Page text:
Focus on Switzerland: Harmonising Payment Formats

Over the coming years, Switzerland’s companies will have to switch to the internationally recognised ISO 20022 eXtensible markup language (XML) formats – even in case of national payments in Swiss francs (CHF). This article considers what the key challenges will be and how companies can best approach this significant migration project.

Switzerland and European Payments

Switzerland is one of the 34 member states of the single euro payments area (SEPA). Although Switzerland is neither part of the eurozone nor the European Economic Area (EEA), it is an equal member of SEPA and can therefore make full use of the standardised SEPA formats.

As from 2016, Swiss companies that receive or make payments in euros will be obliged, under the SEPA regulation, to deploy the SEPA formats and provide international bank account numbers (IBAN) instead of legacy bank account numbers. Those companies that will be affected by it, will thus have to act to ensure they adapt their systems accordingly and in time.

Harmonising Swiss Domestic Payments

Additionally, national payments within Switzerland will be harmonised in future in order to ensure cost-efficient straight-through processing (STP) of domestic payments and to reduce manual processes. Currently, there are more than 10 different payment formats and standards and around seven different document types, which will be replaced by the standardised ISO 20022 XML format and a single new document type in the coming years.

For the migration to the new formats, deadlines were fixed at an early stage to allow sufficient preparation time for banks and companies. For example, for credit transfers a deadline has been fixed for the second quarter of 2018. The legacy direct debit schemes will no longer be supported as from the fourth quarter of 2018, and for document types the new type will become mandatory as of the third quarter of 2020. The currently-used payment slips Einzahlungsschein (ES) and Einzahlungsschein mit Referenznummer (ESR) will be replaced by this single new type. The new document will only process IBAN, and the new integrated data code will contain all relevant payment information.

With this harmonisation process, Switzerland will generate key requisites for a further automation of domestic payments once the European payments become available.

Need for Action

Those companies that already effect payments in the SEPA XML format – or even the internationally recognised ISO 20022 XML format – are well prepared for the future migration of the Swiss payment formats to XML. They should, therefore, be able to adapt the formats comparatively quickly to meet the Swiss regulations.

Companies, however, that have so far focused mainly on the domestic market will probably have to acquaint themselves for the first time with IBAN and XML. Similar to the SEPA migration it will be paramount for them to analyse which corporate departments will be affected by the changes. The task should not be underestimated, as such migration projects are often quite comprehensive and time consuming – as evidenced by the Hanse Orga Group’s own experience in the numerous migration projects it supported in the run-up to the SEPA deadline. It is therefore recommended that companies prepare in good time for such a migration project and start the necessary project steps as early as possible.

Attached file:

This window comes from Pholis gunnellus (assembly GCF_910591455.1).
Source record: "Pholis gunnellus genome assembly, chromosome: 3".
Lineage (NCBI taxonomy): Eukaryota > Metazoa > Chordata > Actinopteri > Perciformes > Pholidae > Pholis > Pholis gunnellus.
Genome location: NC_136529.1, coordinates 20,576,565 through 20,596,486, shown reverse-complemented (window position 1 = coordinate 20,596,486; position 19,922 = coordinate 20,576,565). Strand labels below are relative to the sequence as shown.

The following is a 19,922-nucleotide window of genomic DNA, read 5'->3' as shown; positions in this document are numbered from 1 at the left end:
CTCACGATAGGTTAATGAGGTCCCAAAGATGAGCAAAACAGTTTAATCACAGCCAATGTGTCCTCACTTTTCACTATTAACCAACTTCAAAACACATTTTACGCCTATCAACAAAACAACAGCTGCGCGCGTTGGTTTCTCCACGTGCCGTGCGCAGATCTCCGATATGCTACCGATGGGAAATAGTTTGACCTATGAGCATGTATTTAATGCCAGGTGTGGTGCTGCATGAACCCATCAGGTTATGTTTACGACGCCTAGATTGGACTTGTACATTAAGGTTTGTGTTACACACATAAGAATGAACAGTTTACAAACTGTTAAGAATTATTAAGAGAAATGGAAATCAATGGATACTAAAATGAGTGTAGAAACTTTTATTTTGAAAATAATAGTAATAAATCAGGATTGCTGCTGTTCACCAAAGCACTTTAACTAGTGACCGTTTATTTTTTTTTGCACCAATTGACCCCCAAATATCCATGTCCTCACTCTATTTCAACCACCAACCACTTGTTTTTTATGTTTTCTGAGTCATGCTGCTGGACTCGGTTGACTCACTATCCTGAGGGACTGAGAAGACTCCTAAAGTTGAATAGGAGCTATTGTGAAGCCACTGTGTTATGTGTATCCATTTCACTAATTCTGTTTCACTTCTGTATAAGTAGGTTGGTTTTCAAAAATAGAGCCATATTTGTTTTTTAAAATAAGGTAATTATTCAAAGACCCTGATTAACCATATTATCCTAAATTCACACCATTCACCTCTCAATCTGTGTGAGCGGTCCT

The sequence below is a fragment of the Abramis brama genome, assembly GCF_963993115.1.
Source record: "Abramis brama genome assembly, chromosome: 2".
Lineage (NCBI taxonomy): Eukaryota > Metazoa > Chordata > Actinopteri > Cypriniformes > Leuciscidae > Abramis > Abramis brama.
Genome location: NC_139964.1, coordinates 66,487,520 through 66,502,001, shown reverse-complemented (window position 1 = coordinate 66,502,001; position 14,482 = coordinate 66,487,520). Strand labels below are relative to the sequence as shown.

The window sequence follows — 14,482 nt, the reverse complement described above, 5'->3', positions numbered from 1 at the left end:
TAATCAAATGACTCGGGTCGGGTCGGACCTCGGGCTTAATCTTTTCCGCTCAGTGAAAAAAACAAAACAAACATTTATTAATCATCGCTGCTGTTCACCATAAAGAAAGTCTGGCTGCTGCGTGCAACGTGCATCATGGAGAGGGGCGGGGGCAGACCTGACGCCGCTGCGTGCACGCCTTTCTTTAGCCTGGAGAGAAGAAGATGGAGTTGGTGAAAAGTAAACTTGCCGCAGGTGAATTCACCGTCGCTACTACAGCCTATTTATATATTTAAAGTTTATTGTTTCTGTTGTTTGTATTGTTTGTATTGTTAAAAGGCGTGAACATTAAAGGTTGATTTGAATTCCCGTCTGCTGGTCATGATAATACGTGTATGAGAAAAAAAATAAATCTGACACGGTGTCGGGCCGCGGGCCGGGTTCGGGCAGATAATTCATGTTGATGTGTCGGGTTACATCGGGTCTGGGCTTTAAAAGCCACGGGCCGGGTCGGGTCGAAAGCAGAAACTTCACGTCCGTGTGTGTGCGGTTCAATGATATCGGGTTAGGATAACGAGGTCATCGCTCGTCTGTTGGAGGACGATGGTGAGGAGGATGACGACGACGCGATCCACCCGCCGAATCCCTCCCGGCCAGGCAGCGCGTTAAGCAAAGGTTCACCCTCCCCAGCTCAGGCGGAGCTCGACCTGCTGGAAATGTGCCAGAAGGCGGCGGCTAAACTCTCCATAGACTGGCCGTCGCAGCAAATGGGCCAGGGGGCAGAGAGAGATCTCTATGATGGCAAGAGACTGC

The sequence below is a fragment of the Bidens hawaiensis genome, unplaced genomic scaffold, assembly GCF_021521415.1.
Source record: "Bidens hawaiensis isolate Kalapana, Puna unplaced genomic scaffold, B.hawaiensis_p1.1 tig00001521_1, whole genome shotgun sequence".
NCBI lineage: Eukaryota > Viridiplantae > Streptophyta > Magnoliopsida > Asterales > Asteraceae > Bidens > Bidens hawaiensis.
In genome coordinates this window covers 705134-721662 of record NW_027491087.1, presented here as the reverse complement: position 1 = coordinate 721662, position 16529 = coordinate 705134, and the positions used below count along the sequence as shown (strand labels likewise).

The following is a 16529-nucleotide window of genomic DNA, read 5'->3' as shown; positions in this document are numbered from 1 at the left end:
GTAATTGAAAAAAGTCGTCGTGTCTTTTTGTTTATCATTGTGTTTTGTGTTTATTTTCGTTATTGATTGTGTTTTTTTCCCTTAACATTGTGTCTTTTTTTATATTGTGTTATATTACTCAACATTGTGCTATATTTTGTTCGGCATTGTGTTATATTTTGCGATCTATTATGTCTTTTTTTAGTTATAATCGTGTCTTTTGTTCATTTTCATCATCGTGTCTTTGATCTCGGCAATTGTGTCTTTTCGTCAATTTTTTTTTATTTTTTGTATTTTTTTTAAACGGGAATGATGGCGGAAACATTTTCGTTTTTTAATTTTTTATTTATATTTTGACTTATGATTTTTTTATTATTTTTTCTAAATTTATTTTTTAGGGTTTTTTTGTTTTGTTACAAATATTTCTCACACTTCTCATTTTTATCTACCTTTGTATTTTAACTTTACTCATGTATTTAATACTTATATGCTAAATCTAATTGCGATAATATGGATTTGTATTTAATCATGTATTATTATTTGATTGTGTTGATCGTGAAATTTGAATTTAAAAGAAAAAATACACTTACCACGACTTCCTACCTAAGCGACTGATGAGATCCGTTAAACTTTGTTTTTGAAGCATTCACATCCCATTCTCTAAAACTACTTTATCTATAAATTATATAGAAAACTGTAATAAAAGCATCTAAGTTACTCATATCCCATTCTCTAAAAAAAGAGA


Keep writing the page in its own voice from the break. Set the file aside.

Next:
Key Steps for a Successful XML Migration:

  • Analysis of the status quo: Which corporate departments will be affected by changing formats (accounting, sales and contract management for example.)? When will my bank(s) provide the new formats? Is my software capable of processing the new formats and standards or might it be advisable to switch to a new solution that already incorporates the new formats? Is there an opportunity to optimise my payments further, if the software can operate independently of banks and enterprise resource planning (ERP) systems and if it delivers features to help tap the full automation potential of ISO 20022 XML formats?
  • Get in touch with your bank(s) and software vendors.
  • Develop a catalogue of measures and milestones.
  • Migrate the systems and carry out tests.

In contrast to SEPA, Switzerland set clear deadlines early on to allow for a longer transition period and to provide banks and companies with clear orientation right from the start. Around one or two years prior to the respective deadlines, the new formats can be used in parallel to legacy formats and systems. This is a highly sensible approach, as it will provide sufficient time for the migration and also for testing the new formats.

Conclusion

The harmonisation of payment formats and standards delivers significant advantages, as real STP is enabled and as it also helps simplify the setting up of payment factories. As a great variety of payment formats still prevail in Switzerland, the migration of these national formats to the internationally recognized ISO 20022 XML formats will deliver significant rises in terms of automation and efficiency. In order to conduct and complete the necessary migration projects, it is advisable for companies to resort to experienced consultants who can contribute best-practice expertise and thus help speed up the migration project.

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